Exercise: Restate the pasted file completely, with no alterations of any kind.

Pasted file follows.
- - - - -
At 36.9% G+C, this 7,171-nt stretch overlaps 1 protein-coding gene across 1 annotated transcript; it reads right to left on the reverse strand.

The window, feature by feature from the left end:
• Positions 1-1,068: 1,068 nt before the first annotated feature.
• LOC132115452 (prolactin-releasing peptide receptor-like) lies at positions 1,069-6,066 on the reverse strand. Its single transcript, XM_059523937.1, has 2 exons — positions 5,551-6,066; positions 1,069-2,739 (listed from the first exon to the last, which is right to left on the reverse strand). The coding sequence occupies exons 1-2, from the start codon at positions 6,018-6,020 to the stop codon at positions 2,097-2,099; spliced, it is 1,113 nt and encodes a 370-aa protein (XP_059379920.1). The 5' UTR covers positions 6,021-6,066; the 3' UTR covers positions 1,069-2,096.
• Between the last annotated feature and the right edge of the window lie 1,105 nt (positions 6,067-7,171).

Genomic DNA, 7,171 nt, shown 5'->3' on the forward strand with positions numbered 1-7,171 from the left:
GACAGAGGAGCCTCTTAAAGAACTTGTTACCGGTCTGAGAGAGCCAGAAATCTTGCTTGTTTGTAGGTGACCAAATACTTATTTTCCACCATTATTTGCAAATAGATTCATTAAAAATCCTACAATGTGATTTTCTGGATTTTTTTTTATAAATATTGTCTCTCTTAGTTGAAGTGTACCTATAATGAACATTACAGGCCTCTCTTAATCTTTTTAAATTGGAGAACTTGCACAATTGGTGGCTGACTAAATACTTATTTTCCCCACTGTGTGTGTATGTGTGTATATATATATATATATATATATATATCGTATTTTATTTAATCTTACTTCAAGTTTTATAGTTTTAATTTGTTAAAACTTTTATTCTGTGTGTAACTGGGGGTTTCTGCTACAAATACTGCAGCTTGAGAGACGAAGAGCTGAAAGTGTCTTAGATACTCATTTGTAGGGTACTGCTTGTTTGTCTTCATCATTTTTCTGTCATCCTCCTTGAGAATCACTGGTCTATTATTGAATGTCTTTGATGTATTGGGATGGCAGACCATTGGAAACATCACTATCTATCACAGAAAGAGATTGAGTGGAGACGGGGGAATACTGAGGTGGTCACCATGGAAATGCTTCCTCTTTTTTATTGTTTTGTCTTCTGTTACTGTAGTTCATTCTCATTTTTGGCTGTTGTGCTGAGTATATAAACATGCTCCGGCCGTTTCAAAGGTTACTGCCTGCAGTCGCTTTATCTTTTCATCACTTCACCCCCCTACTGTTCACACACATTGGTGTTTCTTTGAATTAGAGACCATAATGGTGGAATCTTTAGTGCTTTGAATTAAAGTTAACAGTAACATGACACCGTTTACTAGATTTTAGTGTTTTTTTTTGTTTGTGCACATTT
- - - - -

At 36.9% G+C, this 7,171-nt stretch overlaps 1 protein-coding gene across 1 annotated transcript; it reads right to left on the reverse strand.

The window, feature by feature from the left end:
• Positions 1-1,068: 1,068 nt before the first annotated feature.
• LOC132115452 (prolactin-releasing peptide receptor-like) lies at positions 1,069-6,066 on the reverse strand. Its single transcript, XM_059523937.1, has 2 exons — positions 5,551-6,066; positions 1,069-2,739 (listed from the first exon to the last, which is right to left on the reverse strand). The coding sequence occupies exons 1-2, from the start codon at positions 6,018-6,020 to the stop codon at positions 2,097-2,099; spliced, it is 1,113 nt and encodes a 370-aa protein (XP_059379920.1). The 5' UTR covers positions 6,021-6,066; the 3' UTR covers positions 1,069-2,096.
• Between the last annotated feature and the right edge of the window lie 1,105 nt (positions 6,067-7,171).

Genomic DNA, 7,171 nt, shown 5'->3' on the forward strand with positions numbered 1-7,171 from the left:
GACAGAGGAGCCTCTTAAAGAACTTGTTACCGGTCTGAGAGAGCCAGAAATCTTGCTTGTTTGTAGGTGACCAAATACTTATTTTCCACCATTATTTGCAAATAGATTCATTAAAAATCCTACAATGTGATTTTCTGGATTTTTTTTTATAAATATTGTCTCTCTTAGTTGAAGTGTACCTATAATGAACATTACAGGCCTCTCTTAATCTTTTTAAATTGGAGAACTTGCACAATTGGTGGCTGACTAAATACTTATTTTCCCCACTGTGTGTGTATGTGTGTATATATATATATATATATATATATATCGTATTTTATTTAATCTTACTTCAAGTTTTATAGTTTTAATTTGTTAAAACTTTTATTCTGTGTGTAACTGGGGGTTTCTGCTACAAATACTGCAGCTTGAGAGACGAAGAGCTGAAAGTGTCTTAGATACTCATTTGTAGGGTACTGCTTGTTTGTCTTCATCATTTTTCTGTCATCCTCCTTGAGAATCACTGGTCTATTATTGAATGTCTTTGATGTATTGGGATGGCAGACCATTGGAAACATCACTATCTATCACAGAAAGAGATTGAGTGGAGACGGGGGAATACTGAGGTGGTCACCATGGAAATGCTTCCTCTTTTTTATTGTTTTGTCTTCTGTTACTGTAGTTCATTCTCATTTTTGGCTGTTGTGCTGAGTATATAAACATGCTCCGGCCGTTTCAAAGGTTACTGCCTGCAGTCGCTTTATCTTTTCATCACTTCACCCCCCTACTGTTCACACACATTGGTGTTTCTTTGAATTAGAGACCATAATGGTGGAATCTTTAGTGCTTTGAATTAAAGTTAACAGTAACATGACACCGTTTACTAGATTTTAGTGTTTTTTTTTGTTTGTGCACATTT